LEANZ, Law and Economics in New Zealand

Next Wellington Seminar

Next Wellington Seminar


Topic:      Boosting the productivity of professional services: Insights from the recent Productivity Commission inquiry

Speaker:  Dave Heatley

Date:        Monday 18 August 2014

Venue:     Chapman Tripp, 10 Customhouse Quay, Wellington

Time:        5.30pm for refreshments, 6pm seminar start

RSVP:      tim.stephens@simpsongrierson.com


About the topic: 

Labour productivity (value added per hour worked) of the professional, scientific and technical services industry in New Zealand grew only 0.9 % per year between 2000 to 2012, below the 1.7% in Australia. The Productivity Commission’s report, released in June 2014, makes several recommendations to lift productivity growth in this and other service industries.  They include liberalising restrictions on foreign-qualified professionals, favouring certification and registration over licensing, and requiring self-regulating professions to promote competition as a statutory objective.  The inquiry included a survey of businesses’ experiences with purchasing various services. Around 60% of respondents reported that the providers of legal services made little or no effort to gain or retain the respondents’ business.  The report also recommends a review of section 36 of the Commerce Act, and that the Commerce Commission should be able to conduct market studies of how well competition is working in any market (not just in telecommunications as at present).  The report also examines the risk of laws and regulations relating to internet use (e.g. privacy, security, cyberbullying) inhibiting the uptake of productivity-enhancing ICT by business.   For more information see www.productivity.govt.nz/inquiry-content/services-sector.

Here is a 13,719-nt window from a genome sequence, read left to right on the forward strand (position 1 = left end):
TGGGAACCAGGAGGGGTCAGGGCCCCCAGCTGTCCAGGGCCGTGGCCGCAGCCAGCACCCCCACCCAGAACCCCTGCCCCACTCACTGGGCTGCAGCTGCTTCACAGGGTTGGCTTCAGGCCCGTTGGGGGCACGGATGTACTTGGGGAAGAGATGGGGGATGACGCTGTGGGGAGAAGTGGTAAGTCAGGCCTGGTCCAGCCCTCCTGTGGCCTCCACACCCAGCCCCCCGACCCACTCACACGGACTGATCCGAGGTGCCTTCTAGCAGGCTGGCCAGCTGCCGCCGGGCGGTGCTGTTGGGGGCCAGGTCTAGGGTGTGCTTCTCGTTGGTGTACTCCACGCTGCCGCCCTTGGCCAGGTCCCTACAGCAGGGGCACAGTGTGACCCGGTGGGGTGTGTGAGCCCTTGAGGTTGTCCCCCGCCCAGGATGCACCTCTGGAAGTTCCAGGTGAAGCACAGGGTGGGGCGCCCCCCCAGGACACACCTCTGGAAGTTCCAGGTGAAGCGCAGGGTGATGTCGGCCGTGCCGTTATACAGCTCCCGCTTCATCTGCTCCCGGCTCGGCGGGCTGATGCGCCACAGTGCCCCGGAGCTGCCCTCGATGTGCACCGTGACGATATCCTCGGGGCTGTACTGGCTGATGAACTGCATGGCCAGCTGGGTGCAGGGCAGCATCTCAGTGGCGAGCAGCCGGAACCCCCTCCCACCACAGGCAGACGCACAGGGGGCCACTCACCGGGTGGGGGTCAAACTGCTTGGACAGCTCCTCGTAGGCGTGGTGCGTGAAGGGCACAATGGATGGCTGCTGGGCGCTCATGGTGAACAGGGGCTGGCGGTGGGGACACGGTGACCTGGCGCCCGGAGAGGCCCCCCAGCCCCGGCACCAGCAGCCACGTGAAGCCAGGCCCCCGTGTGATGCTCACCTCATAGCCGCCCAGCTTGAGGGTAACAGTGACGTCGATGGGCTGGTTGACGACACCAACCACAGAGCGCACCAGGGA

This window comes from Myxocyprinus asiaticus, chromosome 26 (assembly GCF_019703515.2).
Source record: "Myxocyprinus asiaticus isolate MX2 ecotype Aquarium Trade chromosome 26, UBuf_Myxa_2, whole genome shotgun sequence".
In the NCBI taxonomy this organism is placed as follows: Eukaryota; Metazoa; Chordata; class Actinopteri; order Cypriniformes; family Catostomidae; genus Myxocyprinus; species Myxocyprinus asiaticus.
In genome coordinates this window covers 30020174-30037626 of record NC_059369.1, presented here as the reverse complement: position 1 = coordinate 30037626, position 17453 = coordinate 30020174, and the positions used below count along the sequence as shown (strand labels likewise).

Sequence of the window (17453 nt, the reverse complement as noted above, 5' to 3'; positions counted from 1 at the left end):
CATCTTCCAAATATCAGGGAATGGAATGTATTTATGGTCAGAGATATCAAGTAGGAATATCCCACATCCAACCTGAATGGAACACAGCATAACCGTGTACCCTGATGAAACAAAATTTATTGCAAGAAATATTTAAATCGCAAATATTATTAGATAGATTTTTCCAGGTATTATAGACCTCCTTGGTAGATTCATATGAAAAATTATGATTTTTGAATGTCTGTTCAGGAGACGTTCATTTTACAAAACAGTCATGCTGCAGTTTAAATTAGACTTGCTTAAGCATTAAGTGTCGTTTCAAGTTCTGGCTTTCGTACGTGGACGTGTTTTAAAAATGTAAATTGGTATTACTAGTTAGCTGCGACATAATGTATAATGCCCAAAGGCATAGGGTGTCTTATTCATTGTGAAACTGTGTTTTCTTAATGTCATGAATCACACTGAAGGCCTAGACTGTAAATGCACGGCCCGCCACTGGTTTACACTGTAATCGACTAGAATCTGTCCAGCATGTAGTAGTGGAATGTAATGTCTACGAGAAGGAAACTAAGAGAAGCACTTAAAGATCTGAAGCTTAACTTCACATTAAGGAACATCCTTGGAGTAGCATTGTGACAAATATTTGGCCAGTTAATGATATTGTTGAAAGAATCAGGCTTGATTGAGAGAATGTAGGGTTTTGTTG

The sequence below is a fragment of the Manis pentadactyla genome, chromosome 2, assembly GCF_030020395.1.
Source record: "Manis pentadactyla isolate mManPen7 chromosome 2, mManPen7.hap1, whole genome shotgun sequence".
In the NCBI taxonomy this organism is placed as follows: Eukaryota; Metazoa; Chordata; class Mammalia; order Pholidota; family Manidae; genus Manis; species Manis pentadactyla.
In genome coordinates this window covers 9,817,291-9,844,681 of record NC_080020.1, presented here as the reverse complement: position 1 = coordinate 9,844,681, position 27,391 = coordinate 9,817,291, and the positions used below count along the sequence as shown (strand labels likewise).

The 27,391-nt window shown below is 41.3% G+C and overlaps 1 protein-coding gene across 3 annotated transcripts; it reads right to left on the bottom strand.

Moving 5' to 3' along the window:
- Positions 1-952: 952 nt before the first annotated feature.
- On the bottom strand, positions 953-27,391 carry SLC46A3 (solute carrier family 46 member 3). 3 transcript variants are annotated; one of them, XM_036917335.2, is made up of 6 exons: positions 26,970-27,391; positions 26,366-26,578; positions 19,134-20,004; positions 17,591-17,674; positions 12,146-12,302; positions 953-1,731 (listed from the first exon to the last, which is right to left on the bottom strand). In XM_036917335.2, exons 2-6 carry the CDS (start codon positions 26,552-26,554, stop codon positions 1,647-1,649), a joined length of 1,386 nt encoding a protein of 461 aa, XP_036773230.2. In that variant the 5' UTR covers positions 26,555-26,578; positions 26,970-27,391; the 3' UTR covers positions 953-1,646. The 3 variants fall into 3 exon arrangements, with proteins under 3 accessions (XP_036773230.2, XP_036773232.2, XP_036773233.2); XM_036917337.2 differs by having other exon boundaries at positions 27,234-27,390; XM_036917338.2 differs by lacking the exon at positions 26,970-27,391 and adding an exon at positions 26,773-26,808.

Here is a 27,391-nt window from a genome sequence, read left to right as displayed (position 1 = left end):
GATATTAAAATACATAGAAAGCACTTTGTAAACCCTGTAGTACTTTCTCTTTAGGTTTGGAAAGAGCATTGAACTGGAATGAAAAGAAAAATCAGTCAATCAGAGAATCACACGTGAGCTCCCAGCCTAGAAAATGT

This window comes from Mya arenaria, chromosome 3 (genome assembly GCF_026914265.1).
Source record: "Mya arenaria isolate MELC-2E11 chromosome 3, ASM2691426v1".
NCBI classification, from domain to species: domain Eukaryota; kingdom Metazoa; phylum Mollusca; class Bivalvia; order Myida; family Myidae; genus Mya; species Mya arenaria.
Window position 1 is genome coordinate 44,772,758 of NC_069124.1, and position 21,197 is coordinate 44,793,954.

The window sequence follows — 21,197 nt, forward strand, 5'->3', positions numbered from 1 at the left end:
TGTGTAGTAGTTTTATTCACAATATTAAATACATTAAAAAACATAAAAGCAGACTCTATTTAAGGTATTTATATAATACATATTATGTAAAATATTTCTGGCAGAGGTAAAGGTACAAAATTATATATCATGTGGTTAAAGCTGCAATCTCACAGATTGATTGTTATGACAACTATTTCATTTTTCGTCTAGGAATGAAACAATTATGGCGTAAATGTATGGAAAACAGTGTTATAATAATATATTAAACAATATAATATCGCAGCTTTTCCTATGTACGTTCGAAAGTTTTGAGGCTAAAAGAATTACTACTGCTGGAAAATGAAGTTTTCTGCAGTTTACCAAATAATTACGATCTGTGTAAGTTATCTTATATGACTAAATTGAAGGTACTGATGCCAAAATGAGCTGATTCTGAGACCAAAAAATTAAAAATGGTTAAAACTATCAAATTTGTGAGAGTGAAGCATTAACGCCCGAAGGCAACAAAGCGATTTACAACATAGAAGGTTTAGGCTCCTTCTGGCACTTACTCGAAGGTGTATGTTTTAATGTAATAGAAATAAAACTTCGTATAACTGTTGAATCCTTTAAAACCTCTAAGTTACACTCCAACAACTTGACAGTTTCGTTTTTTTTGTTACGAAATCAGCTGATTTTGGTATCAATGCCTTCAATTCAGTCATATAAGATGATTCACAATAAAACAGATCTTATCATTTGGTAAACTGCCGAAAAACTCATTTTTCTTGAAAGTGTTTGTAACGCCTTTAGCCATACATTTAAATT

About the speaker:

Dave Heatley is acting Inquiry Director for the New Zealand Productivity Commission’s latest inquiry: enhancing value and productivity in public services.

Dave joined the Commission at its inception in April 2011. He has made significant contributions to three inquiries: international freight transport services, strengthening trans-Tasman economic relations and boosting productivity in the services sector. 

Dave was previously a Research Fellow at the New Zealand Institute for the Study of Competition and Regulation, where he studied rail, overseas investment, cooperatives and corporate governance. Dave switched to economics after a long career in IT, including as a successful entrepreneur.

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